How to Prevent Ice Dams this Winter

Winter weather can be harsh, but, as seasoned New Englanders, we have learned how to deal with snow, ice, cold and wind. While you may have mastered shoveling, snow blowing, and ice removal from your windshield, you may be at a loss as to how to address ice dams that form along the edge of your roof. Ice dams are dangerous blocks or thick sheets of ice that hang over your home’s eaves. When the snow melts, that water runs down your roof, re-freezing at the edges.

Ice dams are more than inconvenient and unsightly; they are a sign of insufficient insulation and venting that can lead to extensive – and expensive – water damage to your home. During the warm part of the day, melting snow and ice can pool behind the ice dam. That moisture then seeps under the shingles, dripping through the roof into the soffits, walls and ceilings. You may first see evidence of this in the form of rust spots on drywall fasteners, followed by peeling paint, sagging drywall and even staining around your windows and doors. Fixing these effects can come with quite a high price tag.

The problem happens when your roof is warmer than 32 degrees F, which is warm enough to melt the snow. However, the edge stays freezing, and solidifies the runoff. This means your attic is too warm.

Fortunately, there are ways to prevent ice dams from occurring in the first place.

  • Add insulation: Now is a good time to measure how deep your attic insulation is. You should have between 12 and 14 inches of fiberglass or cellulose insulation. Add more if you have to. Blown-in cellulose and fiberglass are preferable over rolls because they conform to every nook and cranny.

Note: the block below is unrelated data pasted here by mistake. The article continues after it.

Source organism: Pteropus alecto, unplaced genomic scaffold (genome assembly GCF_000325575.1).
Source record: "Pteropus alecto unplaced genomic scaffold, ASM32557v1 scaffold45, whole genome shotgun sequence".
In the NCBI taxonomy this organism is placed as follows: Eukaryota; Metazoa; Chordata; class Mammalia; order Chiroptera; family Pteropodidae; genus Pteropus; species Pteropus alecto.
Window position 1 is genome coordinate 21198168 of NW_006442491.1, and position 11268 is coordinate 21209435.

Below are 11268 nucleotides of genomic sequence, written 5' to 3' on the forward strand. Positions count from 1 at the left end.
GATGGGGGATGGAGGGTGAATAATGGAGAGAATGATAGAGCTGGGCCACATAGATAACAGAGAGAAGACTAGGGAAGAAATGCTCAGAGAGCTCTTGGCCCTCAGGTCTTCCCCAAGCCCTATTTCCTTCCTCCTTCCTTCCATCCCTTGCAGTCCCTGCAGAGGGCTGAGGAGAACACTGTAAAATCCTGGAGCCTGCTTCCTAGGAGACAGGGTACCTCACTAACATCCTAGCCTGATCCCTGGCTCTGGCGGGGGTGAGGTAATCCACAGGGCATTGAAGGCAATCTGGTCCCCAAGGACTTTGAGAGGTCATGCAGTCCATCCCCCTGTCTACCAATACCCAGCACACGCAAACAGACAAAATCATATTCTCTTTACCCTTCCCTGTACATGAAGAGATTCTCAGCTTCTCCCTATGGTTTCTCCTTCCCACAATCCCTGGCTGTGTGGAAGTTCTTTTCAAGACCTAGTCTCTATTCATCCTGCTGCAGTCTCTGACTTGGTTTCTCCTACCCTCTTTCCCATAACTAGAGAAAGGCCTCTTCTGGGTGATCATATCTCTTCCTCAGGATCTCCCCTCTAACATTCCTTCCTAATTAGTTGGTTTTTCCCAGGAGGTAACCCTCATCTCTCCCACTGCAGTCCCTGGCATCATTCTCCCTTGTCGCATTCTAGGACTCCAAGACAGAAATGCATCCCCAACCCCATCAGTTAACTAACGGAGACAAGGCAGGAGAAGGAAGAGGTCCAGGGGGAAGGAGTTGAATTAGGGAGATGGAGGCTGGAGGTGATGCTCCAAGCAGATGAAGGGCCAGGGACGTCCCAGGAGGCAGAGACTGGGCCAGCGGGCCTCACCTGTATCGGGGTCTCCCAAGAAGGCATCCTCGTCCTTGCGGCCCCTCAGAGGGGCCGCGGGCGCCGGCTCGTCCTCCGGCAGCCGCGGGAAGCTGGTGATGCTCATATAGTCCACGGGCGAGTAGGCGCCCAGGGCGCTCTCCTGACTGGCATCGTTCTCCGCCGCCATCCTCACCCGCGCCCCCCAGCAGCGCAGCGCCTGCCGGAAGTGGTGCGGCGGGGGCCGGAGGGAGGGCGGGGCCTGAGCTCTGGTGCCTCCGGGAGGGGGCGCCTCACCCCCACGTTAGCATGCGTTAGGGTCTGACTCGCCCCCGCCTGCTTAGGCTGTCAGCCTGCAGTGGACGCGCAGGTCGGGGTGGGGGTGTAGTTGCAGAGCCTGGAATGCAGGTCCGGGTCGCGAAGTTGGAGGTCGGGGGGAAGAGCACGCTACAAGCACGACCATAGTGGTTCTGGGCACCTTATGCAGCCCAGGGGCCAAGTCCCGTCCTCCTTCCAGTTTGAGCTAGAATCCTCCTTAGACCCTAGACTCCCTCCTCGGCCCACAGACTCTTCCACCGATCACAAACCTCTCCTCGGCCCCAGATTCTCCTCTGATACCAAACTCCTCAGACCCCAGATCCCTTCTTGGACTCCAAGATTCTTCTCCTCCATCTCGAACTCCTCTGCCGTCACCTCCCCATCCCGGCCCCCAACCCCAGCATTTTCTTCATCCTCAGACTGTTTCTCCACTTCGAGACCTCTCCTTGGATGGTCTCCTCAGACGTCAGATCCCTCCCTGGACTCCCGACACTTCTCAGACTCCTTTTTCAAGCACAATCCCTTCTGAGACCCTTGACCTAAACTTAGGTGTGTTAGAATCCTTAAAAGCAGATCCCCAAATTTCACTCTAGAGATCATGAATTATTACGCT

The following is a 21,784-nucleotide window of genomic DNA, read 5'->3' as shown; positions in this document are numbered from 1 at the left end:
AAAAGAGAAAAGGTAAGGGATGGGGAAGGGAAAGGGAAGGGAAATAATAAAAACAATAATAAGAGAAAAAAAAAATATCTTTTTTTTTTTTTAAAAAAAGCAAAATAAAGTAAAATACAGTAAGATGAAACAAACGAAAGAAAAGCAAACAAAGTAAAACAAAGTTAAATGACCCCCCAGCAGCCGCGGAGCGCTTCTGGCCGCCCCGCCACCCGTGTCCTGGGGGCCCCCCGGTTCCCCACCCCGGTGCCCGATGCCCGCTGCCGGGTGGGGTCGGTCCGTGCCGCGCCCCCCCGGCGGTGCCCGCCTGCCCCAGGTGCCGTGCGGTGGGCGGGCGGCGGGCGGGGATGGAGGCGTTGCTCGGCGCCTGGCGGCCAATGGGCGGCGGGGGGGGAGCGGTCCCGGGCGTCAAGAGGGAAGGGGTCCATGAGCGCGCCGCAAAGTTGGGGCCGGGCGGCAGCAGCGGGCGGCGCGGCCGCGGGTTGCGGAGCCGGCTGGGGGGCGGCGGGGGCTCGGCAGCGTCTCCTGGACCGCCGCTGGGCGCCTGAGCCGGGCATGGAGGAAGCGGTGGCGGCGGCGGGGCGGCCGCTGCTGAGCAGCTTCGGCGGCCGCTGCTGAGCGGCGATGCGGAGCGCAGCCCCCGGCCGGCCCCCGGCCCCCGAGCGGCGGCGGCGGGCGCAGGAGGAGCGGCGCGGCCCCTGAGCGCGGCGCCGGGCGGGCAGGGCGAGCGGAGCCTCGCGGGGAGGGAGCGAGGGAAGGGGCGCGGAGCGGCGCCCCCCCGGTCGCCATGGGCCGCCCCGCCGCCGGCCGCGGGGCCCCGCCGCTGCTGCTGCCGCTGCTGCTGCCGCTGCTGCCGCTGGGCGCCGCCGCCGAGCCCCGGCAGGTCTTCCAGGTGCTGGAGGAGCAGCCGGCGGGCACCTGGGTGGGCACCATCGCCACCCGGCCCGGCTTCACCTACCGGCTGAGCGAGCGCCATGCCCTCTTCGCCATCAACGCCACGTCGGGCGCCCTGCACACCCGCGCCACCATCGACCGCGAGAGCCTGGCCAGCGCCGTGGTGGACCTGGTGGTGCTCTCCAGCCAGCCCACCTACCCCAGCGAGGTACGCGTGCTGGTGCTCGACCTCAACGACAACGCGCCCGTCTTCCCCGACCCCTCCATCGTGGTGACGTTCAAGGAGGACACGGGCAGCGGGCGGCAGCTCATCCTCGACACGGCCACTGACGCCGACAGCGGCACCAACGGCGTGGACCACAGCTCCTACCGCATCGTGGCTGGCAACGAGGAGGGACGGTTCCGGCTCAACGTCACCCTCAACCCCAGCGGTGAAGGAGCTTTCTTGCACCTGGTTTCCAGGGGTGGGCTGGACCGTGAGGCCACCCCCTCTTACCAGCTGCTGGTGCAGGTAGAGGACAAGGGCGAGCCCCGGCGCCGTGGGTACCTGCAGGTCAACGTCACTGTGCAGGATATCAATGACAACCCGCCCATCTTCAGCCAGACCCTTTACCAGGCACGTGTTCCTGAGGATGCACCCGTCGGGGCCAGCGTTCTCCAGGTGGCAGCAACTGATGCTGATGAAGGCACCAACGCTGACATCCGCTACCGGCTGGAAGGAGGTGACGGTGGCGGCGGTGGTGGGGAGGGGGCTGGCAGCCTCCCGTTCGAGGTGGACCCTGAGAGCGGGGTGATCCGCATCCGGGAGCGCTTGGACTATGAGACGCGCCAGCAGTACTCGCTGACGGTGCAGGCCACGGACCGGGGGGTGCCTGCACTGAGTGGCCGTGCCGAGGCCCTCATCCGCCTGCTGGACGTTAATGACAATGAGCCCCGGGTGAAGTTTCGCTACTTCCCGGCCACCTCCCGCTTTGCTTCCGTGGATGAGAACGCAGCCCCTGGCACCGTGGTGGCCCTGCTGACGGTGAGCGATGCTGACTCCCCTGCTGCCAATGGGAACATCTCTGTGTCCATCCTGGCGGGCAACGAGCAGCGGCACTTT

• Add more venting: Because attic ventilation works by drawing in cold air and sending out warmer air during the winter, this naturally keeps your attic cool, which is ideal for preventing ice dams. One way to get more ventilation is to add roof and soffit vents.
  • Close up attic bypasses: Did you know one-third of heat loss happens through the ceiling and into the attic? That’s because you may have leaks enabled by unblocked walls, drywall gaps, and cracks that have formed around light fixtures, pipes, chimneys and access hatches. In order to plug up these air leaks, you must get into the attic, pull back the insulation, and use foam or caulk to fill those gaps. This can be difficult and even downright impossible — not to mention dangerous – for the uninitiated. You should always call a professional in for this and other related tasks.

Call Hi-Tech Windows & Siding today at 800-851-0900 to schedule a roof inspection. We can suggest ways to prevent ice dams and perform all work safely and efficiently before the deep freeze of winter really sets in.

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